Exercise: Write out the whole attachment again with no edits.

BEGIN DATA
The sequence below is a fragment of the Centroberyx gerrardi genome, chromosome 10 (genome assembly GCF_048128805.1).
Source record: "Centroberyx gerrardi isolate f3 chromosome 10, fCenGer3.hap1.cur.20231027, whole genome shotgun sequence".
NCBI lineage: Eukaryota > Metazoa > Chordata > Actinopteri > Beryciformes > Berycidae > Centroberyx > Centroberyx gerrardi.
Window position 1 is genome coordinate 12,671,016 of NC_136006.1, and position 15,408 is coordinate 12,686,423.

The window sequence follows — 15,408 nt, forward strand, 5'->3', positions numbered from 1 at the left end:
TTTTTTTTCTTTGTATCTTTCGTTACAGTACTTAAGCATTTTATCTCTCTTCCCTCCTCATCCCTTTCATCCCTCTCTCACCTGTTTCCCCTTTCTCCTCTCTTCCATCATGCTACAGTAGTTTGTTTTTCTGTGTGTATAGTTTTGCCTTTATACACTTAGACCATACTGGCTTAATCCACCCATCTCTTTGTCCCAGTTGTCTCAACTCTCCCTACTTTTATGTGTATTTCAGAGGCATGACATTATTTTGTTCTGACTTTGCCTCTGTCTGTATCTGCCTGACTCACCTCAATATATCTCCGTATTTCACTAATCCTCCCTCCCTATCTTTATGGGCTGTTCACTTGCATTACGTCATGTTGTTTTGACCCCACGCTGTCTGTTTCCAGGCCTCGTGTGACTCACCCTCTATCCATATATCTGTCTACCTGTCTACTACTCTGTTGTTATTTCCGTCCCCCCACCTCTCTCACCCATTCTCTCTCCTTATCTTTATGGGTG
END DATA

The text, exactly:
The sequence below is a fragment of the Centroberyx gerrardi genome, chromosome 10 (genome assembly GCF_048128805.1).
Source record: "Centroberyx gerrardi isolate f3 chromosome 10, fCenGer3.hap1.cur.20231027, whole genome shotgun sequence".
NCBI lineage: Eukaryota > Metazoa > Chordata > Actinopteri > Beryciformes > Berycidae > Centroberyx > Centroberyx gerrardi.
Window position 1 is genome coordinate 12,671,016 of NC_136006.1, and position 15,408 is coordinate 12,686,423.

The window sequence follows — 15,408 nt, forward strand, 5'->3', positions numbered from 1 at the left end:
TTTTTTTTCTTTGTATCTTTCGTTACAGTACTTAAGCATTTTATCTCTCTTCCCTCCTCATCCCTTTCATCCCTCTCTCACCTGTTTCCCCTTTCTCCTCTCTTCCATCATGCTACAGTAGTTTGTTTTTCTGTGTGTATAGTTTTGCCTTTATACACTTAGACCATACTGGCTTAATCCACCCATCTCTTTGTCCCAGTTGTCTCAACTCTCCCTACTTTTATGTGTATTTCAGAGGCATGACATTATTTTGTTCTGACTTTGCCTCTGTCTGTATCTGCCTGACTCACCTCAATATATCTCCGTATTTCACTAATCCTCCCTCCCTATCTTTATGGGCTGTTCACTTGCATTACGTCATGTTGTTTTGACCCCACGCTGTCTGTTTCCAGGCCTCGTGTGACTCACCCTCTATCCATATATCTGTCTACCTGTCTACTACTCTGTTGTTATTTCCGTCCCCCCACCTCTCTCACCCATTCTCTCTCCTTATCTTTATGGGTG